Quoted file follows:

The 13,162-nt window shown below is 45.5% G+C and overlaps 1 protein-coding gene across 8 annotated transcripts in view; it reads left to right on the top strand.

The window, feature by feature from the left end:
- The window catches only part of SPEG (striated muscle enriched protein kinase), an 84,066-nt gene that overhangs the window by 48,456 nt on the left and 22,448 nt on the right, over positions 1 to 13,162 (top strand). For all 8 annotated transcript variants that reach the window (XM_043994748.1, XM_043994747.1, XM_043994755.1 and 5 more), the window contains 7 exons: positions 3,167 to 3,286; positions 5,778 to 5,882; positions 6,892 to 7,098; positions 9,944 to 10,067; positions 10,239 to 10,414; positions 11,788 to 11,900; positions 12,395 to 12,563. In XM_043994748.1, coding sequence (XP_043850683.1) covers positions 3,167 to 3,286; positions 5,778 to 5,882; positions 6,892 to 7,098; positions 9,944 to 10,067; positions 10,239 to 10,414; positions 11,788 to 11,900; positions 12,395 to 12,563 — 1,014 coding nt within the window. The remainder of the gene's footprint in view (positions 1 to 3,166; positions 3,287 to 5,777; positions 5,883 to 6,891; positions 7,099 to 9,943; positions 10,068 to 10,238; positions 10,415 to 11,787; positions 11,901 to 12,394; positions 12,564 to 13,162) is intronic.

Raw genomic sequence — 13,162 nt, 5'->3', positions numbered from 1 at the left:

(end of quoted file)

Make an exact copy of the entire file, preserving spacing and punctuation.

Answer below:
The 13,162-nt window shown below is 45.5% G+C and overlaps 1 protein-coding gene across 8 annotated transcripts in view; it reads left to right on the top strand.

The window, feature by feature from the left end:
- The window catches only part of SPEG (striated muscle enriched protein kinase), an 84,066-nt gene that overhangs the window by 48,456 nt on the left and 22,448 nt on the right, over positions 1 to 13,162 (top strand). For all 8 annotated transcript variants that reach the window (XM_043994748.1, XM_043994747.1, XM_043994755.1 and 5 more), the window contains 7 exons: positions 3,167 to 3,286; positions 5,778 to 5,882; positions 6,892 to 7,098; positions 9,944 to 10,067; positions 10,239 to 10,414; positions 11,788 to 11,900; positions 12,395 to 12,563. In XM_043994748.1, coding sequence (XP_043850683.1) covers positions 3,167 to 3,286; positions 5,778 to 5,882; positions 6,892 to 7,098; positions 9,944 to 10,067; positions 10,239 to 10,414; positions 11,788 to 11,900; positions 12,395 to 12,563 — 1,014 coding nt within the window. The remainder of the gene's footprint in view (positions 1 to 3,166; positions 3,287 to 5,777; positions 5,883 to 6,891; positions 7,099 to 9,943; positions 10,068 to 10,238; positions 10,415 to 11,787; positions 11,901 to 12,394; positions 12,564 to 13,162) is intronic.

Raw genomic sequence — 13,162 nt, 5'->3', positions numbered from 1 at the left: